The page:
On June 26, 2001, at 2015 eastern daylight time, a Bellanca 7KCAB, N86960, operated by a private pilot, sustained substantial damage during a forced landing to a field near Hudson, Michigan. Prior to the accident the pilot reported the airplane lost engine power while in cruise flight. Visual meteorological conditions prevailed at the time of the accident. The personal flight was operating under the provisions of 14 CFR Part 91. The was no flight plan on file. The pilot reported no injuries. The cross-country flight originated at Rochester, Wisconsin, at 1730 central daylight time, and was en route to Toughkenamon, Pennsylvania. Use your browsers 'back' function to return to synopsisReturn to Query Page
In his written statement, the pilot said he was cruising at 9,500 feel mean sea level on a direct course from Rochester, Wisconsin, to Kent State, Ohio. Approximately 2 hours into the flight the engine sputtered and quit. The pilot said he attempted to restart the engine but was unsuccessful. The pilot said, "[I] Asked Toledo Approach for a vector to the nearest airport. [I] Tried to make Adrian (Lenawee County Airport, Adrian, Michigan), but could not." The pilot said he selected a green field and proceeded with a "dead stick landing". The pilot said, "On roll out [I] noticed [a] drainage ditch and tried to maneuver to avoid it, but [the] RT gear went over the edge and [the] plane came to [an] abrupt stop."
The pilot told a Federal Aviation Administration (FAA) inspector that the airplane had just had new wings installed at the American Champion Aircraft Company, Rochester, Wisconsin. He said that he was taking the airplane to Delaware.
A FAA inspector examined the airplane at the accident scene. The right main landing gear was pushed aft. The fuselage frame at the landing gear attach point was bent upward. The fuselage skin at the landing gear attach point was wrinkled. The lower cowling, oil filter and propeller spinner showed dents and scrapes. An examination of the cockpit showed the 2 position, on-off fuel selector switch in the "on" position. An examination of the airplane's fuel tanks showed right fuel tank empty and the left fuel tank full of fuel. The screens in the two fuel pick-up ports in the left fuel tank were completely blocked with debris. Flight control continuity was confirmed. No other anomalies with the airplane were found. Later examination of the fuel pick-up fittings and finger screens revealed the debris to be hardened mud and mulch similar to that found in nests made by wasps.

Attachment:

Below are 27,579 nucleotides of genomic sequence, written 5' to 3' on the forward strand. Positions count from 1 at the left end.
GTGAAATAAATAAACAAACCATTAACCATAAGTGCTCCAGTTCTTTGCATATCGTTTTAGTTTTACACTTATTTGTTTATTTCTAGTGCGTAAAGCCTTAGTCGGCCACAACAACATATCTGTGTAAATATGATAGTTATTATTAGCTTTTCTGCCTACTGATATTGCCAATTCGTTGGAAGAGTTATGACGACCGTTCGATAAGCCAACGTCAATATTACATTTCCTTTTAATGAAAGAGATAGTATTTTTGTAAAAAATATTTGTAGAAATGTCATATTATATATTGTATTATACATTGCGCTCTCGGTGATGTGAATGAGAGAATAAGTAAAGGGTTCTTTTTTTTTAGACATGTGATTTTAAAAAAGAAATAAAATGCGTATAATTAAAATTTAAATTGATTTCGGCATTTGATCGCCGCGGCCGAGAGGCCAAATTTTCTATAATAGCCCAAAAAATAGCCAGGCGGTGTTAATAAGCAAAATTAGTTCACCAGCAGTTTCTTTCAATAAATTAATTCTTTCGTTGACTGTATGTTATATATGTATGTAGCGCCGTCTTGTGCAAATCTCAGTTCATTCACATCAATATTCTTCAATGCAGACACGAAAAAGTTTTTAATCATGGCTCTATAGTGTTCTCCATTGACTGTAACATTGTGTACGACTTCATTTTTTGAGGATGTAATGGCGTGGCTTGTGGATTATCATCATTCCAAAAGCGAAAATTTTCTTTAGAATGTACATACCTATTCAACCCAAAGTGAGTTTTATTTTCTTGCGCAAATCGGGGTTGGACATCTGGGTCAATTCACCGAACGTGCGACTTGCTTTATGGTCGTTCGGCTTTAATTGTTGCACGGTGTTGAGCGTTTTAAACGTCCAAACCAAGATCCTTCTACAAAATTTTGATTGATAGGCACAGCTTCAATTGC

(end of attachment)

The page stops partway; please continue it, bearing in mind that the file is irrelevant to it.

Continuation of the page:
A representative for the American Champion Aircraft Company said that their annual inspection criteria calls for the finger strainers in the pick-up fittings to be pulled and inspected for screen damage and debris. When the new wings were installed on the airplane, on June 25, 2001, the existing fuel pick-up fittings were determined to be serviceable and were installed in the new fuel tanks. The airplane underwent an annual inspection on June 20, 2001. According to the owner/pilot, the airplane flew 8 hours between the annual inspection and the accident.